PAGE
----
of his memory.
African Law of Evidence by Zeffer Paizes and Skeen supra sets out the
four requirements which have to be satisfied before
a witness could
be allowed to refresh his memory from his statement to be the
statement must be authentic and must be the witnesses'
statement must have been made contemporaneously with the facts sought
to be proved.
statement must be original.
witness must be able to produce such statement to the Court and to
the other party.
seem that much reliance on this aspect was placed on the common law
position as our Criminal Procedure and Evidence Act
9 of 1981 has no
specific provisions for it. My brother Cullinan AJ dealt extensively
with this aspect in CRI/T/111/99 R v Masupha
Sole pages 825 to 832 of
seen the four requirements which first had to be satisfied. In casu,
it is common cause that the Crown had only just made
an attempt to
show the witness his statement when there was an objection from the
Respondents. As I have already shown earlier
on, the witness was not
even allowed any chance to have a look at his statement in order for
the Applicant to satisfy the four
requirements. Applicant was not
even afforded the opportunity of leading evidence which would have
assisted the court in making
it known as to when the statement was
witness could not have been able to state as to whether or not the
was his statement without having looked at it, or whether or not It
was an original document, which would also include
statement S v Van Tonder 1971 (1) S.A 313. It came from the
Respondents that the magistrate after the objection was
requested counsel to both prepare written submissions in the next
sitting of the court.
witness must have had the document in his possession so that it could
be made available to the Court and the other side. As
was said in R v
Elijah supra, the basis of the evidence in that particular instance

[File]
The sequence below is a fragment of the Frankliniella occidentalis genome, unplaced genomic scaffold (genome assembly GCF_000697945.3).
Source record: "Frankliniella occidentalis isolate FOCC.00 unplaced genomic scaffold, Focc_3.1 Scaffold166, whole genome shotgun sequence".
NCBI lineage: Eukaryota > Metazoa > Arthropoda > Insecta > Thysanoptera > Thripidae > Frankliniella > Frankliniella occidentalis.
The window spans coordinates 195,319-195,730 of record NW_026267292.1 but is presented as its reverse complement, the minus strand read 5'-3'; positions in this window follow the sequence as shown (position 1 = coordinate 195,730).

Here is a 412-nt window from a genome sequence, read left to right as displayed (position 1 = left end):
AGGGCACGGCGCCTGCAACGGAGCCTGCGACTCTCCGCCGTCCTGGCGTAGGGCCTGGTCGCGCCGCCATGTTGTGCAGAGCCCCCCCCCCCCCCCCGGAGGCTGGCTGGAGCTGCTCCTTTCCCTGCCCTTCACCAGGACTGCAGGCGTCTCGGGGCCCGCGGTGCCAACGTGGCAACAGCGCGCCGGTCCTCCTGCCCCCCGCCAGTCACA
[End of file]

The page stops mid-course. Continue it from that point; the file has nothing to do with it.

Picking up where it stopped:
is always the recollection of the witness aided
by the document, but
the basis is not the documents itself.
out his case the Applicant pointed out that he had not asked that the
witness be permitted to read from his statement,
but to have a glance
at it for refreshing his memory on a particular date. If the witness
were to be allowed to read from the statement
as he was giving
evidence that would be making that statement the evidence or the
basis of the evidenced. The true position should
always be that of
making the recollection of the witness the basis of the evidence
which could be aided by a statement. Elijah's
case makes a clear
distinction between reading from a statement and referring to a
the objection was raised only at the stage when the Applicant
attempted to hand over the statement to the witness, the Magistrate
denied himself the opportunity of making it known what her approach
was towards the statement after affording the Applicant an
opportunity to explore the necessary requirements.
witness was to be allowed whilst already in the witness box to have a
look at his statement even before commencing his evidence,
surely would be improper and unprocedural. R v Sole above.
the possibility of cross-examination on the statement is diminished
if the witness is virtually (my emphasis) reading
the particular case, he wanted to refresh his memory on a particular
date in 1995. It would not have been a contradiction
as he would have
already given a year but could not remember the exact date in that